Popular Music Of The Olden Time Vol 1

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REIGN OF ELIZABETH.                                                  99
Steevens, in a note upon the above passage in The Merchant of Venice, quotes the authority of Lord Chesterfield against what he terms this "capricious sentiment" of Shakespeare, and adds that Peacham requires of his gentleman only to be able " to sing his part sure, and at first sight, and withall to play the same on a viol, or lute." But this sentiment, so far from being peculiar to Shakespeare, may be said to have been the prevailing one of Europe. Nor was Peacham an exception, for, although he says," I dare not pass so rash a censure of these " (who love not music) " as Pindar doth; or the Italian, having fitted a proverb to the same effect, Whom God loves not, that man loves not micsic;" he adds, " but I am verily per­suaded that they are by nature very ill disposed, and of such a brutish stupidity that scarce any thing else that is good and savoureth of virtue is to be found in them."a Tusser, in his " Points of Huswifry united to the comfort of Husbandry," 1570, recommends the country huswife to select servants that sing at their work, as being usually the most pains-taking, and the best. He says: " Such servants are oftenest painfull and good, That sing in their labour, as birds in the wood;" and old Merrythought says, "Never trust a tailor that does not sing at his work, for his mind is of nothing but filching."—(Di/ce's Beaumont and Fletcher, vol. ii., p. 171.)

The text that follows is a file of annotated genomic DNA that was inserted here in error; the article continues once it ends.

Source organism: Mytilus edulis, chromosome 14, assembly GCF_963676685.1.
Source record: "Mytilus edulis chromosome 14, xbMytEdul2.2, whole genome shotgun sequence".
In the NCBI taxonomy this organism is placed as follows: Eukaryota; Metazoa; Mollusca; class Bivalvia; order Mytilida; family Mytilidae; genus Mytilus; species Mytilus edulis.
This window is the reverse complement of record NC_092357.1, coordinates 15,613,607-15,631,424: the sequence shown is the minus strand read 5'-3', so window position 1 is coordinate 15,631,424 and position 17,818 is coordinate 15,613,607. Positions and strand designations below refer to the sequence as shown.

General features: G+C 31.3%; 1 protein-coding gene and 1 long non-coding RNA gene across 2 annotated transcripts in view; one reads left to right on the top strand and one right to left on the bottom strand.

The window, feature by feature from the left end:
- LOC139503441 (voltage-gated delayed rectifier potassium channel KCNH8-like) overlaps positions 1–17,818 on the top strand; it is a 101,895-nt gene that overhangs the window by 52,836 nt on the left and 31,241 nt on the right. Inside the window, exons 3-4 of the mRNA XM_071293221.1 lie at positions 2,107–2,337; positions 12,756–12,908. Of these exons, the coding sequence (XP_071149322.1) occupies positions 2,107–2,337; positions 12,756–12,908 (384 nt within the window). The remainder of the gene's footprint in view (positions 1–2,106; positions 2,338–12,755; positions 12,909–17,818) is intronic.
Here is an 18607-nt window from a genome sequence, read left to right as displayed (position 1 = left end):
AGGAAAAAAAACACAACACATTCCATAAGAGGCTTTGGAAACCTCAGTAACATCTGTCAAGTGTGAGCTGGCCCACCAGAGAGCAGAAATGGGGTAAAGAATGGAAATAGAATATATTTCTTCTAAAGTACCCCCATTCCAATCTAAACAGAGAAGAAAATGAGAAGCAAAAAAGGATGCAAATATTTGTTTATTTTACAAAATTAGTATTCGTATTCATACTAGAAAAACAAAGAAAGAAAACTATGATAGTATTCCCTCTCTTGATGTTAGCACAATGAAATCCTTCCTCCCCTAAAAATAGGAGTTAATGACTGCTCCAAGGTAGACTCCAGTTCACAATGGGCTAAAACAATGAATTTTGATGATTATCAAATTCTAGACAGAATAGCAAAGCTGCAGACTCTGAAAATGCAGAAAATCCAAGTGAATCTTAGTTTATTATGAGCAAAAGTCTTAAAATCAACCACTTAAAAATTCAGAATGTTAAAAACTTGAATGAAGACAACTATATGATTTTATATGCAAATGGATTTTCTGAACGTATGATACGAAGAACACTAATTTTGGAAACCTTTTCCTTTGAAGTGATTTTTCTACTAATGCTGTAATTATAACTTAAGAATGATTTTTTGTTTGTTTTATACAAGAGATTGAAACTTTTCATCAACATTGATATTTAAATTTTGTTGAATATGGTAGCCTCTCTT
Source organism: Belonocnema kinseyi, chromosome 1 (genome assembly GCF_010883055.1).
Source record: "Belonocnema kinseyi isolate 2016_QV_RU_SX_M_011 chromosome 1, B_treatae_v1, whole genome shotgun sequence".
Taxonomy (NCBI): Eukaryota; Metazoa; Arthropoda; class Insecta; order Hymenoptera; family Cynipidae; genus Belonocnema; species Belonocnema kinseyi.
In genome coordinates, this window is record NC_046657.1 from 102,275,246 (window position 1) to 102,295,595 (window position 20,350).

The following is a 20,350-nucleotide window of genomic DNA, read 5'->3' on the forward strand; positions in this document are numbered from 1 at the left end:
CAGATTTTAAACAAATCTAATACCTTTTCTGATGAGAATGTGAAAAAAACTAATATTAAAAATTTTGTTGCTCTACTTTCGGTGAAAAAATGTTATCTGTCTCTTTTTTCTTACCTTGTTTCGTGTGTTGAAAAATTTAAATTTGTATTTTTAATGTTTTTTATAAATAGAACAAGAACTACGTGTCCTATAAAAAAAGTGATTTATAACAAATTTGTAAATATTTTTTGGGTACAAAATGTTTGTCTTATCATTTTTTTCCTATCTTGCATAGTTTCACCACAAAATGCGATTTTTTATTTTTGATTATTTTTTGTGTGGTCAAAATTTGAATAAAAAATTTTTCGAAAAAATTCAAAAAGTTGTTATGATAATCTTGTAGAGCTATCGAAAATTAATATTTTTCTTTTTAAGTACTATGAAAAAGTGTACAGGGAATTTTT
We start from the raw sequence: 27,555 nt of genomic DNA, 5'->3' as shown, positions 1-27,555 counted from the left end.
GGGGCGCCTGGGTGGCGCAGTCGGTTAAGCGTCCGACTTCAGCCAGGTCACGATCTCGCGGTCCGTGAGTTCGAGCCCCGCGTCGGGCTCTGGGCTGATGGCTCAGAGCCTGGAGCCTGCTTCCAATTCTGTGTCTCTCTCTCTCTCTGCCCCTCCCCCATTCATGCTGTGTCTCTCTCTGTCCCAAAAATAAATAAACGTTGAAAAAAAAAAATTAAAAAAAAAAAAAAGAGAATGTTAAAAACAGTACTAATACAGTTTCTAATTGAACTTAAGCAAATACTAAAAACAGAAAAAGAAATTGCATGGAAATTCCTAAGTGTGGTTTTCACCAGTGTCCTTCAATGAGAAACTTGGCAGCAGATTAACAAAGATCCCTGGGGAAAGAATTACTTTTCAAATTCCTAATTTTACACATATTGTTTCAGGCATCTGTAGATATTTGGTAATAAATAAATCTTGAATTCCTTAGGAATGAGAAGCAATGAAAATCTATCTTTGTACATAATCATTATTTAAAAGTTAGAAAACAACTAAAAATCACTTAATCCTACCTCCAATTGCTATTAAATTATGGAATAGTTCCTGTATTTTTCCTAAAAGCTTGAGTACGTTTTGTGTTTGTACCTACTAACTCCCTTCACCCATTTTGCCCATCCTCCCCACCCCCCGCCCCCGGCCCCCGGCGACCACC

Byrd, in his Psalmes, Sonnets, and Songs, &c, 1588, gives the following eight reasons why every one should learn to sing:—
1st.—" It is a knowledge easily taught, and quickly learned, where there is a good master and an apt scholar."
2nd.—" The exercise of singing is delightful to nature, and good to preserve the health of man."
3rd.—" It doth strengthen all parts of the breast, and doth open the pipes."
4th.—"It is a singular good remedy, for a stutting and stammering in the speech."
5th.—" It is the best means to procure a perfect pronunciation, and to make a good orator."
6th.—" It is the only way to know where nature hath bestowed a good voice ; . . .' and in many that excellent gift is lost, because they want art to express nature."
7th.—" There is not any music of instruments whatsoever, comparable to that which is made of the voices of men; where the voices are good, and the same well sorted and ordered."
8tb.—" The better the voice is, the meeter it is to honour and serve God therewith; and the voice of man is chiefly to be employed to that end." " Since singing is so good a thing, I wish all men would learn to sing."
Morlcy, in his Introduction to Pratical Musick, 1597, written in dialogue, introduces the pupil thus: " But supper being ended, and music books, according to custom, being brought to the table, the mistress of the house pre­sented me with a part, earnestly requesting me to sing; but when, after many excuses, I protested unfeignedly that I coidd not, every one began to wonder; yea,
* The Compleat Gentleman: fashioning him absolute in mind or bodie, that may be required in a noble gentleman. the most necessary and commendable qualities, concerning By Henry Peacham, Master of Arts, &c, 1622.